God's Eye: Aerial Photography and the Katyń Massacre
Plate 1. Luftwaffe photograph of 'Bezludovka
This photo was taken prior to the ground occupation of south Kharkov by Germans in September 1941. There is a large hill near a railway siding just outside the village of Bezludovka, which is about 15 kilometers south of Kharkov. According to testimony in the possession of Polish authorities, an Ukrainian woman claimed that in the spring of 1940 some Polish officers were unloaded from trains here and taken to the hills for execution. According to Stefan Śnieżko, the woman's description of this hill was coincidentally close to the features of Katyń. The photo shows the forested hill, in the middle of which is a clearing with no forestry purpose. One can discern many pits in this clearing. A road leads to this area and an NKVD structure is near the station. Despite this compelling evidence, no official examination of this terrain has taken place. Śnieżko never replied to the evidence forwarded him by Maliszewski. The official Polish position is that all of the Starobielsk prisoners have been found near Piatachatka. Maliszewski believes that the scientific literature does not support this conclusion.
Plate 2. Miednoje, Russia, with inset
Map produced with modern US satellite data, showing locations of areas of disturbed terrain evident in WWII vintage Luftwaffe aerial imagery. The Polish mass graves are at area "G." Maliszewski believes that additional Polish graves may be at area "E."
Plate 3. Miednoje, Polish and other mass graves
A sketch by Maliszewski: In the dense cluster of red shapes near the village of Jamok, were found mass graves containing officers from Ostaszkov. Digging at the other sites of disturbed terrain, also shown in red, was forbidden by the Russian authorities.
Plate 4. Miednoje, Area "E"
The "dogbone" shapes of 1,4-10, and 18-19, conform to the shape a bulldozer makes on entering and leaving a long trench. Tokarev testified that such trenches were dug in the spring of 1940 by Soviet bulldozers. This site was off-limits to Polish, investigators. Nikolai T3arvikw o£ the Odessa "Memorial" wrote to M.alisz,ewski (Who had given him this map) and. said, that the local authorities in Tver seized the map when it was shown to them, cordoned-off the area and forbade Tver: Memorial members from inspecting the site. Śnieżko, aware of the site, has made no public comment. Maliszewski believes that two sites, one at Jamok (area "G") and the other at Miednoje (Area "E") were created to conceal the murdered Ostaszkov Poles.
Plate 5. Kharkov, Dzierzhinski Rayon
The map was generated for Maliszewski by the U.S. Government at the request of Professor Zbigniew Brzeziński. It shows areas of interest to Maliszewski including A, B, and E. The Czarna Droga [Black Road] area near the village of Piatachatka contains mass graves associated with the Starobielsk officers. Maliszewski believes that additional mass graves may exist south of Kharkov at Bezludovka and also possibly at area "B" in this map.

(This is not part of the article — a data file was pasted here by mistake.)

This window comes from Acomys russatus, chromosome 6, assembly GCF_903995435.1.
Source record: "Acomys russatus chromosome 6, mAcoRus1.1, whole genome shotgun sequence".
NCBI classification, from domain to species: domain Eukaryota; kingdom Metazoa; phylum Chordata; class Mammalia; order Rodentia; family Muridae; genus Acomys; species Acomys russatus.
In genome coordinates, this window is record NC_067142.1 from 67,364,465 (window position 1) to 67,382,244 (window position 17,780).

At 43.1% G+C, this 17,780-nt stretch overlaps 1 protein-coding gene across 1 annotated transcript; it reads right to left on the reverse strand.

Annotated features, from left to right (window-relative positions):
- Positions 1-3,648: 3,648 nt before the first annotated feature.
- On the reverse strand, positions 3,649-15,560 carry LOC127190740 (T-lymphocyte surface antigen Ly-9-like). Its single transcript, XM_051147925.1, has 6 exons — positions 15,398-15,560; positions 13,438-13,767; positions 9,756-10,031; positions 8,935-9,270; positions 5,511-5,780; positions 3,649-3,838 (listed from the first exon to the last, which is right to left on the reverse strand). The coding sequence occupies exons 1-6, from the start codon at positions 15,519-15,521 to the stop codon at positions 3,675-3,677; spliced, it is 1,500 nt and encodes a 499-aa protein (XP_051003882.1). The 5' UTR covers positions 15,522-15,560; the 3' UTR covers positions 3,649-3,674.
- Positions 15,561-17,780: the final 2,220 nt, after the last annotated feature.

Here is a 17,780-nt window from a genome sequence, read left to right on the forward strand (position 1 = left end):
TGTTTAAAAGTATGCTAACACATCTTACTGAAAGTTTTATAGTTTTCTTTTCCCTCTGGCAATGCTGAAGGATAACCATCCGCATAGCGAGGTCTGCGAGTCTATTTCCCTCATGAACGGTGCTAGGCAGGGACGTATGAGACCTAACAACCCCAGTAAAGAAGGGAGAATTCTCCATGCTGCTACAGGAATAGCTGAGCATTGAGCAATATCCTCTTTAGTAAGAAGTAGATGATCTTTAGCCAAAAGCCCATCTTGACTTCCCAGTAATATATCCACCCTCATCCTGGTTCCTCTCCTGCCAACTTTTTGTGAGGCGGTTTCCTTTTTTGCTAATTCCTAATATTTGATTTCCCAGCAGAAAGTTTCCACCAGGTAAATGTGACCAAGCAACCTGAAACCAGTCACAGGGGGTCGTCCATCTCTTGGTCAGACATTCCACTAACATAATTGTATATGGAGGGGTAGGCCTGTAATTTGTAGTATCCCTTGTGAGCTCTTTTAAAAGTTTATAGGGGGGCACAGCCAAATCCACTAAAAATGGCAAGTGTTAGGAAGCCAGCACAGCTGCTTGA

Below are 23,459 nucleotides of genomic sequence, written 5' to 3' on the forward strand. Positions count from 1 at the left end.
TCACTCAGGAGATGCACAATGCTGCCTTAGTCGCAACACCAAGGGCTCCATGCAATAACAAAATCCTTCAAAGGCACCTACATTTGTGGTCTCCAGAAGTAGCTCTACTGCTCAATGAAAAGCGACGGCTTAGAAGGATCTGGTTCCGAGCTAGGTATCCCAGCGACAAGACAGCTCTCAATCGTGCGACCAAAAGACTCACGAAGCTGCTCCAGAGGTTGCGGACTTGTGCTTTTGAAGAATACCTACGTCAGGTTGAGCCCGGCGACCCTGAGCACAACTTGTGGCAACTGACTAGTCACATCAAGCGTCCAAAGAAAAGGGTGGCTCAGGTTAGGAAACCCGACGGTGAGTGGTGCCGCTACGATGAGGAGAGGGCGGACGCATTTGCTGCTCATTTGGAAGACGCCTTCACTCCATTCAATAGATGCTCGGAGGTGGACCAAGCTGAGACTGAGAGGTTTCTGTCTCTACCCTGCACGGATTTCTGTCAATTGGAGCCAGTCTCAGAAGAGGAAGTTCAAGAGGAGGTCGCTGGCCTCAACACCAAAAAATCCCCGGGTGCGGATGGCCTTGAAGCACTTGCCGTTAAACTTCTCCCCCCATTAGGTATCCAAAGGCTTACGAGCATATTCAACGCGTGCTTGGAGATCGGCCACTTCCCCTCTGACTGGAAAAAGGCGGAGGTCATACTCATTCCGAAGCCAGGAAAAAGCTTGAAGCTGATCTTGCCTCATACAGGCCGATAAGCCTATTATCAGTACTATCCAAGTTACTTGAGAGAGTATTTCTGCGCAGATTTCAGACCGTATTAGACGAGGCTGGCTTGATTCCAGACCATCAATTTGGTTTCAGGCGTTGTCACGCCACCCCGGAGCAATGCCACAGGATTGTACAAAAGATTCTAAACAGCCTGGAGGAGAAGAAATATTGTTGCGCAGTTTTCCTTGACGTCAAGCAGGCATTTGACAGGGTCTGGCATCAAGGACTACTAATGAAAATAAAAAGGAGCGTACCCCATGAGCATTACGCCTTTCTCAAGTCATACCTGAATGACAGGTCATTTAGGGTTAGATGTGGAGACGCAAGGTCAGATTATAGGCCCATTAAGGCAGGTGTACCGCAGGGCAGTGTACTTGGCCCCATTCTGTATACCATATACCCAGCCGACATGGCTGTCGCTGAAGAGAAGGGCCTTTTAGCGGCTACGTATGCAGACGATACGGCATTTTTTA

Plate 6. Kharkov, Ukraine
Maliszewski believes that the original mass graves near Piatachataka were at signals "a" through "a-5," and that such were so heavily disturbed at the 1942 Battle of Kharkov that reburial was performed later, evident in the imagery of August 15,1943 at various locations around the sites marked with Roman numerals. Three areas with Roman numerals were found to have murdered Starobielsk prisoners.
Plate 7. Kharkov, Ukraine Map 2
This map shows a superimposition of anomalies and features evident in imagery of August 15,1943 and June 8,1944. The heavy black lines show clearance of the forest due to bombing.
Plate 8. Kharkov, Ukraine Area "A"
Areas 1 and 2 are NKVD dachas. Before and during WWII the forest was fenced-off and entry was forbidden. Areas 2 and 3 show, in red, the signatures of smaller pit graves that could have contained between 30 to 50 people. It is likely that these were created during the 1930s Yezhovschina period of terror. The area is now reforested and no entry was permitted to Polish investigators.
Plate 9. Kharkov, Four photographs
These photographs show changes in area "B" from 1941 through 1944 Area "B" contains signatures of mass graves. It is now the site of a tower.
Plate 10. Kharkov, Ukraine Area "B"
The structure at signals 6, 7, and 8 are those of military and police. Signal 9 shows a compound. B-l is the kidney shape, containing signatures of mass graves that were never investigated. Signals 10-13 show probable mass grave sites.
Plate 11. Kharkov, Ukraine Inset study "B"
Three trench-like anomalies are shown as well as nine pits. Maliszewski speculates that high ranking Polish officers may be buried here in contradistinction to the Piatachatka site where few high ranking officers were found. The area was offlimits to Polish investigators and now contains a tower.
Plate 12. Katyń Color Map 1959